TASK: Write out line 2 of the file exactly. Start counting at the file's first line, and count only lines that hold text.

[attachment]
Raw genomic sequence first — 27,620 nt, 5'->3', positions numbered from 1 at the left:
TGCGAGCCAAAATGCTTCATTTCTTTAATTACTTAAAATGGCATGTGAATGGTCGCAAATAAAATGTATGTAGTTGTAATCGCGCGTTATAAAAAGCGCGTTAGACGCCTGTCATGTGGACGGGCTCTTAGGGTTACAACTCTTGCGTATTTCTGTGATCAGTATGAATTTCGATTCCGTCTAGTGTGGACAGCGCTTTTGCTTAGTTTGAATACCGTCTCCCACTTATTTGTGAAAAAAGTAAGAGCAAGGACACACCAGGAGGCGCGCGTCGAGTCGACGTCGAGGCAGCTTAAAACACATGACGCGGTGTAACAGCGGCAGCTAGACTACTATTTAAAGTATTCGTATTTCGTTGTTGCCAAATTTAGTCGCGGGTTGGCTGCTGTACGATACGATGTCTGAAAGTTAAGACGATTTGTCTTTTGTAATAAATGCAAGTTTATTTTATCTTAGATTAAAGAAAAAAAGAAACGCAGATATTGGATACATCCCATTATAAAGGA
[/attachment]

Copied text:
TGCGAGCCAAAATGCTTCATTTCTTTAATTACTTAAAATGGCATGTGAATGGTCGCAAATAAAATGTATGTAGTTGTAATCGCGCGTTATAAAAAGCGCGTTAGACGCCTGTCATGTGGACGGGCTCTTAGGGTTACAACTCTTGCGTATTTCTGTGATCAGTATGAATTTCGATTCCGTCTAGTGTGGACAGCGCTTTTGCTTAGTTTGAATACCGTCTCCCACTTATTTGTGAAAAAAGTAAGAGCAAGGACACACCAGGAGGCGCGCGTCGAGTCGACGTCGAGGCAGCTTAAAACACATGACGCGGTGTAACAGCGGCAGCTAGACTACTATTTAAAGTATTCGTATTTCGTTGTTGCCAAATTTAGTCGCGGGTTGGCTGCTGTACGATACGATGTCTGAAAGTTAAGACGATTTGTCTTTTGTAATAAATGCAAGTTTATTTTATCTTAGATTAAAGAAAAAAAGAAACGCAGATATTGGATACATCCCATTATAAAGGA